Friday, July 8, 2016

Board Games, The Breville Tea Maker, and Activity Theory

I am teaching an intensive 6 week summer course at IU focused on "human-center design." As usual I have been using board game design as a vehicle to teach many of the concepts in the course. I love teaching in part because it helps me to clarify and evolve many aspects of my personal design ideas or philosophy.

Based on fieldsite studies that the students have been conducting I have had them generating explicit...

1) Insights,
2) Problem Statement, and
3) Game Idea

Their insights were drawn from their field-studies and their analysis of several boardgames using semiotics, visual gestalt theory and systems thinking.

Their problem statements (a single sentence in the form of a question) identified a design opportunity. The statement included a specific...

a) group of people,
b) context of use,
c) designed artifact (in this case a tabeltop game), and
d) "goal"

Their game idea was a simple, short description of the game they had in mind. This should include the goal(s) of the game.

This past week we reviewed their second iterations on numbers 1-2 and their first iteration on number 3. I had another one of those moments where my own gears were turning as much or more than my students.

You see there are really two primary types of goals that need to be considered when working on a new design. First, there is the goal that is in a way external to the design — i.e. "I want the users to have this very specific type of experience" or "I want the experience of the design to affect them in this very specific kind of way." Second, there is the goal that is internal to the design — i.e. "the specific goal or end condition for using the design." It became very clear to me that it is useful for the external goal to be defined in the problem statement and the internal goal to be described in the game idea statement.

In class these two types of goals were related to the game designs that the students were working on. But, these two categories of goals really drive most good design. For example I have a tea maker that I use every day and it seems to me that there is clearly this external type of goal and internal type of goal. The external goal is that the design just makes my mornings very pleasant and eliminates the hassle usually involved in making my morning tea. The internal goal is simply to make a very good pot of tea.

It became clear to me during/after the in-class discussion that I could clarify much of what needed to be addressed with these three things (insights, problem statement and game idea) by referring back to concepts that I presented earlier in the course that come from activity theory (see diagram below). In the framework of activity theory there is a "subject" (this is a person or group of people). The subject uses a "tool" (some type of design). The tool is used on an "object" (or to achieve and objective). By achieving the objective (or perhaps in the case of games -- attempting to achieve) there is an "outcome."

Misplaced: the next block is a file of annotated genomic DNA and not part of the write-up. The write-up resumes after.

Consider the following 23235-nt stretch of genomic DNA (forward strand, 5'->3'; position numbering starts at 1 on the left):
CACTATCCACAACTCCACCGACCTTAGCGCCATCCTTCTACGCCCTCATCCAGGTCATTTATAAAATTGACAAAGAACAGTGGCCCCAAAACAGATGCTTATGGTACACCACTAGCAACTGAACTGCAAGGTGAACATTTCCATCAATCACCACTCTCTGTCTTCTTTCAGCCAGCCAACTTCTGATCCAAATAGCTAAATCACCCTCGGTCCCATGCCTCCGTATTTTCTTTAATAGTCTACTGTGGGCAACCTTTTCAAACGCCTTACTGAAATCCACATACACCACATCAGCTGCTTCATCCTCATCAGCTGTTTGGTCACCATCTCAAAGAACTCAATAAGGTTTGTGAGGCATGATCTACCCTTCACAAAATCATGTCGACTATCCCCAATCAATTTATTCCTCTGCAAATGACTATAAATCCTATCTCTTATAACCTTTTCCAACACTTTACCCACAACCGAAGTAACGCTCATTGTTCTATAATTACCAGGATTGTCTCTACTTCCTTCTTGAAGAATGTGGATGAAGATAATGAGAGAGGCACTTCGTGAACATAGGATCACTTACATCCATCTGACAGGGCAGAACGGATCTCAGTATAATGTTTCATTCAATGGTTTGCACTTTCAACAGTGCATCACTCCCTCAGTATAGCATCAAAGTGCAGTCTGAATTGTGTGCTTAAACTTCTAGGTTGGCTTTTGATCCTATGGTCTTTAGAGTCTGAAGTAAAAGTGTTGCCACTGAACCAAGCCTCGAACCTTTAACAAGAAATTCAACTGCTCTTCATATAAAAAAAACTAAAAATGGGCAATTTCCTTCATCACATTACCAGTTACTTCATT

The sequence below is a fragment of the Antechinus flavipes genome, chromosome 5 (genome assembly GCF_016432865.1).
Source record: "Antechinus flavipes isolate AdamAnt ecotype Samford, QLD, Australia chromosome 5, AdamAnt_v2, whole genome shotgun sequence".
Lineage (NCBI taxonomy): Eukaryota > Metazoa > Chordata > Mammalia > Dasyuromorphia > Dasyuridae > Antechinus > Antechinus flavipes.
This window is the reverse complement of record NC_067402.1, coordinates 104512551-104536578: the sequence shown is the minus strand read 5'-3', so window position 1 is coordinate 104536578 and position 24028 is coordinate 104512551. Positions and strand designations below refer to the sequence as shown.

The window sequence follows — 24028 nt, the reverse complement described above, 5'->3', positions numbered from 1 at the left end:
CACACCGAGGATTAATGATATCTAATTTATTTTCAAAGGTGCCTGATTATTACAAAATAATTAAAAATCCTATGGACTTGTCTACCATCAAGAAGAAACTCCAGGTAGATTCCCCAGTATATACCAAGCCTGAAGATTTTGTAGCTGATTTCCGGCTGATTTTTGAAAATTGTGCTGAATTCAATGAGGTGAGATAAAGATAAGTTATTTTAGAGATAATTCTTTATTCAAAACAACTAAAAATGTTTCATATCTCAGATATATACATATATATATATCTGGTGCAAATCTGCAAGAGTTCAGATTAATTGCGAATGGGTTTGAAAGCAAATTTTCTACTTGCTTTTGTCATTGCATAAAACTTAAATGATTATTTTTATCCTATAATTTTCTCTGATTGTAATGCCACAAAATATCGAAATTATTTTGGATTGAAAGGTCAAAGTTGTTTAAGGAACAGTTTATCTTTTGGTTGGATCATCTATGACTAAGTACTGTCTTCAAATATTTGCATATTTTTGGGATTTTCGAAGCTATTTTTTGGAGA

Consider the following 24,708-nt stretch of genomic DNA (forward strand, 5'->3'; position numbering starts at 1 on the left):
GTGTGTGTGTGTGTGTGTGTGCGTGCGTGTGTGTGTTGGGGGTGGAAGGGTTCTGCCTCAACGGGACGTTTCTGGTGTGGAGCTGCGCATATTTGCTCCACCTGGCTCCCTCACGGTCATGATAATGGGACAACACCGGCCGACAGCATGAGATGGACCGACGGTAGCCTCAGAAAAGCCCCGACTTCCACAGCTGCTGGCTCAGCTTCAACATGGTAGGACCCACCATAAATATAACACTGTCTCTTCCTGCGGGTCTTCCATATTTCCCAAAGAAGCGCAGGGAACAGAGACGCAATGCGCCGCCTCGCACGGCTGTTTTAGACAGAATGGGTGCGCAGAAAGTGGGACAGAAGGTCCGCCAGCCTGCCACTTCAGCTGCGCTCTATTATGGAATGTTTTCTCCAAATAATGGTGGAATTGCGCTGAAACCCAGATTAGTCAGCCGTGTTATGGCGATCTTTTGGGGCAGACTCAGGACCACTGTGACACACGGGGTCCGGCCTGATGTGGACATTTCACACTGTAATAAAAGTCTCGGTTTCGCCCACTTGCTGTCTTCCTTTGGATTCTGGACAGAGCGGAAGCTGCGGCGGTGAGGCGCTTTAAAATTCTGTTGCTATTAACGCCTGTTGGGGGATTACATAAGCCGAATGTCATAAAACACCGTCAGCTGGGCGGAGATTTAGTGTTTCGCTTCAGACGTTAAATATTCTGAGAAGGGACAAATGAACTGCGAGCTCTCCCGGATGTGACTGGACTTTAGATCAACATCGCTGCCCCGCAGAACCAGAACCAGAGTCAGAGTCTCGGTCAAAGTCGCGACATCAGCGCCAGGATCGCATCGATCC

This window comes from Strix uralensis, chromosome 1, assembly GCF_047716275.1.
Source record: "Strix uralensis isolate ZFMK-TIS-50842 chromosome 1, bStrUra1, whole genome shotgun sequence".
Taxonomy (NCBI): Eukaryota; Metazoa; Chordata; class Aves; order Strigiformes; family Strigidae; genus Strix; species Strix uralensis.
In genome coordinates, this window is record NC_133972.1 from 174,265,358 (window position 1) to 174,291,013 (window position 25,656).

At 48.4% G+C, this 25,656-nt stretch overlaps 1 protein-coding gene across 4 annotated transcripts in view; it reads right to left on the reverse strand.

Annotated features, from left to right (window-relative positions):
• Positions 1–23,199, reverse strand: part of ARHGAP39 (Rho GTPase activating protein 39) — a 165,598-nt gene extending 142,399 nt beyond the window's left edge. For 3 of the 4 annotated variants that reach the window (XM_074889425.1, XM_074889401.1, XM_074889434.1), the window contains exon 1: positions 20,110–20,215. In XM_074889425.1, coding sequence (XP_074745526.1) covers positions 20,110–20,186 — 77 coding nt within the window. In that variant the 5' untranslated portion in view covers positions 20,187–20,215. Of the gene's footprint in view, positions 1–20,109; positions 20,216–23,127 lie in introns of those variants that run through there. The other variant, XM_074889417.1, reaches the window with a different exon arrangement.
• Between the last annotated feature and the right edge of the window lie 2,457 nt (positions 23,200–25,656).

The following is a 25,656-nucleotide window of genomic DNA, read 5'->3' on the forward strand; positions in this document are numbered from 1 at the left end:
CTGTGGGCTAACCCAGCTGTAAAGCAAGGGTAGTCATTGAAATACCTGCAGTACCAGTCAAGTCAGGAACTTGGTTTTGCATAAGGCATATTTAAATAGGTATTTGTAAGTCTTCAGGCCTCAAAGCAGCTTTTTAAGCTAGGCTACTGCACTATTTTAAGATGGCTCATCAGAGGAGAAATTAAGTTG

In the context of activity theory we can think of the "internal" goal as the "object(ive)" and the "external" goal as the "outcome." Applying this to a game design — the goal within the game is the "object" and the experience you want the players to have is the "outcome." For me this all seems useful for any type of design work. If we add the remaining framework of activity theory — "rules," "community," and "division of labor" — it becomes even more useful. This framework becomes mobilized and we can begin to better understand small portions of the system we are designing even more deeply if we include the "actions" and "operations" concepts from activity theory. But that is perhaps better left for some future post.

I believe it cannot be stated strongly enough that spending significant attention to writing these down on paper is extremely valuable. Having even a short written statement that includes a set of insights, a problem statement (with the 4 elements I listed above), and the game/design idea can be a powerful and useful engine to drive design work. It is my belief that including a clear object(ive) in the design idea and an explicit outcome in the problem statement can bring a great clarity to a designers process and result in better, more compelling designs.